The king shows his contempt of God's command by his answer to Moses and Aaron. Let your God require this of you if he will, for you to take your little ones, I will not let you go. Your little children are not needed in your journey. Does your God think I will do this thing, and let you go with your wives and little children into the wilderness upon so dangerous an expedition to them? I will not do this, but only you that are men shall go to serve the Lord. This hard-hearted, oppressive king would now pretend to the Hebrews that he had a special interest in their welfare, and a tender care for their little ones. He had tried to destroy the Israelites with hard labor; but now, to serve his own purpose, professes
to have a very special care for them, and plainly declares to Moses and Aaron that God, who would require such a thing as for them to go with their families into the wilderness, should not be obeyed; for he would only lead them out to destroy them, and their bodies would certainly lie in the wilderness.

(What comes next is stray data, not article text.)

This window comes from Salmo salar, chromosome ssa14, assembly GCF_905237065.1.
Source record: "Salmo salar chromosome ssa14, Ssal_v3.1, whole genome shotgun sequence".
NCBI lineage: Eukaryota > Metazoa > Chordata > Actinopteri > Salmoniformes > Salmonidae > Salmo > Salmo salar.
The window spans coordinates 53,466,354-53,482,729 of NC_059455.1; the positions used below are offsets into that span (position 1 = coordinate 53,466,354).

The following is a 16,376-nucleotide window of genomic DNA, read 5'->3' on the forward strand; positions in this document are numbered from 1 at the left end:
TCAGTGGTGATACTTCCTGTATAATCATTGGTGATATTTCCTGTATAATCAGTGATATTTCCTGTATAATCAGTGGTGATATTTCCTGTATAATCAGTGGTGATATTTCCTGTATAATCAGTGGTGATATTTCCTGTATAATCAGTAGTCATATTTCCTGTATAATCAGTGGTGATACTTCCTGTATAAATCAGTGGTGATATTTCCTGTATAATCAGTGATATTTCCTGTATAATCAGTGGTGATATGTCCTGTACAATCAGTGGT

"And the Lord said unto Moses, Stretch out thine hand over the land of Egypt for the locusts, that they may come up upon the land of Egypt, and eat every herb of the land, even all that the hail hath left. And Moses stretched forth his rod over the land of Egypt, and the Lord brought an east wind upon the land all that day, and all that night; and when it was morning, the east wind brought the locusts. And the locusts went up over all the land of Egypt, and rested in all the coasts of Egypt; very grievous were they. Before them there were no such locusts as they, neither after them shall be such. For they covered the face of the whole earth, so that the land was darkened. And they did eat every herb of the land, and all the fruit of the trees which the hail had left; and there remained not any green thing in the trees, or in the herbs of the field through all the land of Egypt. Then Pharaoh called for Moses and Aaron in haste. And he said, I have sinned against the Lord your God, and against you. Now, therefore, forgive, I pray thee, my sin only this once, and entreat the Lord your God, that he may take away from me this death only." The Egyptians